He is the author of two books – Third World Protest: Between Home and the World (Oxford, 2010) and Out of Time: The Queer Politics of Postcoloniality (Oxford, 2020).

He is currently writing a book on the politics of statues as terrains for the assertion and contestation of racial and caste supremacy.

Samuel Solomon

Sam Solomon

Samuel Solomon lives in Brighton where he teaches English Literature and Creative Writing at the University of Sussex and co-directs the Centre for the Study of Sexual Dissidence.

He is the author of Special Subcommittee (Commune Editions, 2017) and Lyric Pedagogy and Marxist-Feminism: Social Reproduction and the Institutions of Poetry (Bloomsbury, 2019), and he is co-translator from the Yiddish of The Acrobat: Selected Poems of Celia Dropkin (Tebot Bach, 2014).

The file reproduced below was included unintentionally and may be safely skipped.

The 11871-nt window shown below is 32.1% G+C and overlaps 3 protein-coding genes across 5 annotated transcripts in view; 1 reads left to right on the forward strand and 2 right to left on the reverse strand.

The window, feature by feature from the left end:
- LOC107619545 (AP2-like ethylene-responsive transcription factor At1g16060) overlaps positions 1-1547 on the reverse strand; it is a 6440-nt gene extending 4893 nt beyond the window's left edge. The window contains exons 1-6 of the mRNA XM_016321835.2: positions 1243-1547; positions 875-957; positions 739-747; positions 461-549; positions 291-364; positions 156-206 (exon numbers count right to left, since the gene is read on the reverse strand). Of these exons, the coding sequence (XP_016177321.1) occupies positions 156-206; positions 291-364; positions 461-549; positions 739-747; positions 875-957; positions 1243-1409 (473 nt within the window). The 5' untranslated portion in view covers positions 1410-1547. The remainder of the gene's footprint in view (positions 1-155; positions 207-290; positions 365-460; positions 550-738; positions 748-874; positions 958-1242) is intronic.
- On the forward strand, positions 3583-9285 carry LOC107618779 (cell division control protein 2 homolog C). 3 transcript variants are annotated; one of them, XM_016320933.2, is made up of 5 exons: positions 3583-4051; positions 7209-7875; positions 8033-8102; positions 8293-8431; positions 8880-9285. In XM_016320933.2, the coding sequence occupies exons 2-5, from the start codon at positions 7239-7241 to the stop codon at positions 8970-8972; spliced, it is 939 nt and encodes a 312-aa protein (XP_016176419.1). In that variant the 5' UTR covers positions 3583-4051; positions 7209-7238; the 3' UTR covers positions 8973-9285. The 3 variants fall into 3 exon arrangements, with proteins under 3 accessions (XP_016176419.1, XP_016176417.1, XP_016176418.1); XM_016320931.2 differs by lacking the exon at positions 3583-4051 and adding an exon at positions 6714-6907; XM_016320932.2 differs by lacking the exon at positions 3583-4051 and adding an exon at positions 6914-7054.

He is currently at work on a literary labour history of queer typesetting.

Xine Yao

Xine Yao

Dr. Xine Yao is Associate Professor in American Literature to 1900 and co-director of the queer studies network qUCL at University College London.

Yao’s Disaffected: The Cultural Politics of Unfeeling in Nineteenth-Century America received Duke University Press’s Scholars of Color First Book Award, honourable mention for the Arthur Miller First Book Prize from the British Association of American Studies, and was shortlisted for the University English Book Prize.

Other accolades include the American Studies Association’s Yasuo Sakakibara Essay Prize. She is a BBC Radio 3/AHRC New Generation Thinker and the co-host of PhDivas Podcast.